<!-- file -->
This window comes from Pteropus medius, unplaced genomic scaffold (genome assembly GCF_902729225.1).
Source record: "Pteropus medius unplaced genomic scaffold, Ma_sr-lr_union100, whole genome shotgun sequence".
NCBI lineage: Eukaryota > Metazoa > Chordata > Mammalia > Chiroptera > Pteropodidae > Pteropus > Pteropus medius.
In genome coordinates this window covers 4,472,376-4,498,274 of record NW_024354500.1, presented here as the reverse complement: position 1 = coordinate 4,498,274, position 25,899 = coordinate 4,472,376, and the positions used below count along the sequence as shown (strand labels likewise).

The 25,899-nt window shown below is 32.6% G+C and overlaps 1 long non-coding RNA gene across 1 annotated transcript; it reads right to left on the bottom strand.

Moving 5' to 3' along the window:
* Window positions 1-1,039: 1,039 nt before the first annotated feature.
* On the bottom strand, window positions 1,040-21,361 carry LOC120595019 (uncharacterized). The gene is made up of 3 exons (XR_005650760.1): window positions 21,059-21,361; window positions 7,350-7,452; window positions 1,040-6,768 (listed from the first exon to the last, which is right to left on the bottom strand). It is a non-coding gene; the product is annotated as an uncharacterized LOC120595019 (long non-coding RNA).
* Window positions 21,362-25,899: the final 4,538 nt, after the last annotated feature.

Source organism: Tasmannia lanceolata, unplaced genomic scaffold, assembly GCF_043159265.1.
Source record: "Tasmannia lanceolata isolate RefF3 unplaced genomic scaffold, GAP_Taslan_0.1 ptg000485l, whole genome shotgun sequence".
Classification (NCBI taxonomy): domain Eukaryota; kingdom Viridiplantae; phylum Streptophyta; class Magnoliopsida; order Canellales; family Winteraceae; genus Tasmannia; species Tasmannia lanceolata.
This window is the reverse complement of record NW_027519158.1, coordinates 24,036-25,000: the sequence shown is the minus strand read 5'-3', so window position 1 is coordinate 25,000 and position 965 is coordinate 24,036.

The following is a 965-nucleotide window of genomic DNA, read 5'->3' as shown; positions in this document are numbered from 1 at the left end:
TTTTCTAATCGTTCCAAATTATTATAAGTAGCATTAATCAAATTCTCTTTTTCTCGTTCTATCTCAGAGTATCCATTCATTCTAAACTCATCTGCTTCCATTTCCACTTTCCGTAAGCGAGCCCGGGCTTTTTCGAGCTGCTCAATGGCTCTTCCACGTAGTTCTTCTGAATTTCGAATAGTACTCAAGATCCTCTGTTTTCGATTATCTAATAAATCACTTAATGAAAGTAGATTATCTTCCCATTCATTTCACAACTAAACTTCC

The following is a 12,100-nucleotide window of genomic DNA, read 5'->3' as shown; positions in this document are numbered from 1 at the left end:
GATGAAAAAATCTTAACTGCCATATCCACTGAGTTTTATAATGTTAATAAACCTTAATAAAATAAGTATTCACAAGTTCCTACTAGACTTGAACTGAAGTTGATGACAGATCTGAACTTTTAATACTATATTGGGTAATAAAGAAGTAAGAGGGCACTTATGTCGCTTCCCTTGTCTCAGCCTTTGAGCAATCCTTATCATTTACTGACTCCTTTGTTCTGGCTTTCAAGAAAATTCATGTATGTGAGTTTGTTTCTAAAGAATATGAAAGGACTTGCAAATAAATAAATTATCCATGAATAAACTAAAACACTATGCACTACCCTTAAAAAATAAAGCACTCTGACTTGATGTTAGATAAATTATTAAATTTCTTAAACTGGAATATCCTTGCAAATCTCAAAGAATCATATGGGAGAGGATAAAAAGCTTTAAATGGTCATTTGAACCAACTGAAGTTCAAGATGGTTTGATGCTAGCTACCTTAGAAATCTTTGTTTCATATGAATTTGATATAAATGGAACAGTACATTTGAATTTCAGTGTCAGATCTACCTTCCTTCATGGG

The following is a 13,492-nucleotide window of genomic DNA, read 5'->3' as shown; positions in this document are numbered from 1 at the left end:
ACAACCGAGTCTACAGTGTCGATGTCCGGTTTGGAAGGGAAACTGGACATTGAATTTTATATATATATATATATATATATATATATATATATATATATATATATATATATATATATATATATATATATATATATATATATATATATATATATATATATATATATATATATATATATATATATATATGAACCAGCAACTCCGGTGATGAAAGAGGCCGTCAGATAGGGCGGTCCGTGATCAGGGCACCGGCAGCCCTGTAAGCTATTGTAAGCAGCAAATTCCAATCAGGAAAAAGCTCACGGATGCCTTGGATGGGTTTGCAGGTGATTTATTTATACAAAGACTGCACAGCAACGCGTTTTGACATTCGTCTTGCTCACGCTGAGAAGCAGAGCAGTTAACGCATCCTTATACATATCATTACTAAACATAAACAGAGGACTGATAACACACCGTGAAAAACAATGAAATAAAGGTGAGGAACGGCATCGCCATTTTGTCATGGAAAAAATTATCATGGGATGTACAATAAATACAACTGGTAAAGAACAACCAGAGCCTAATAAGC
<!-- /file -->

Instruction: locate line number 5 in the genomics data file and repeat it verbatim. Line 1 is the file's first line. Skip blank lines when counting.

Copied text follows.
The 25,899-nt window shown below is 32.6% G+C and overlaps 1 long non-coding RNA gene across 1 annotated transcript; it reads right to left on the bottom strand.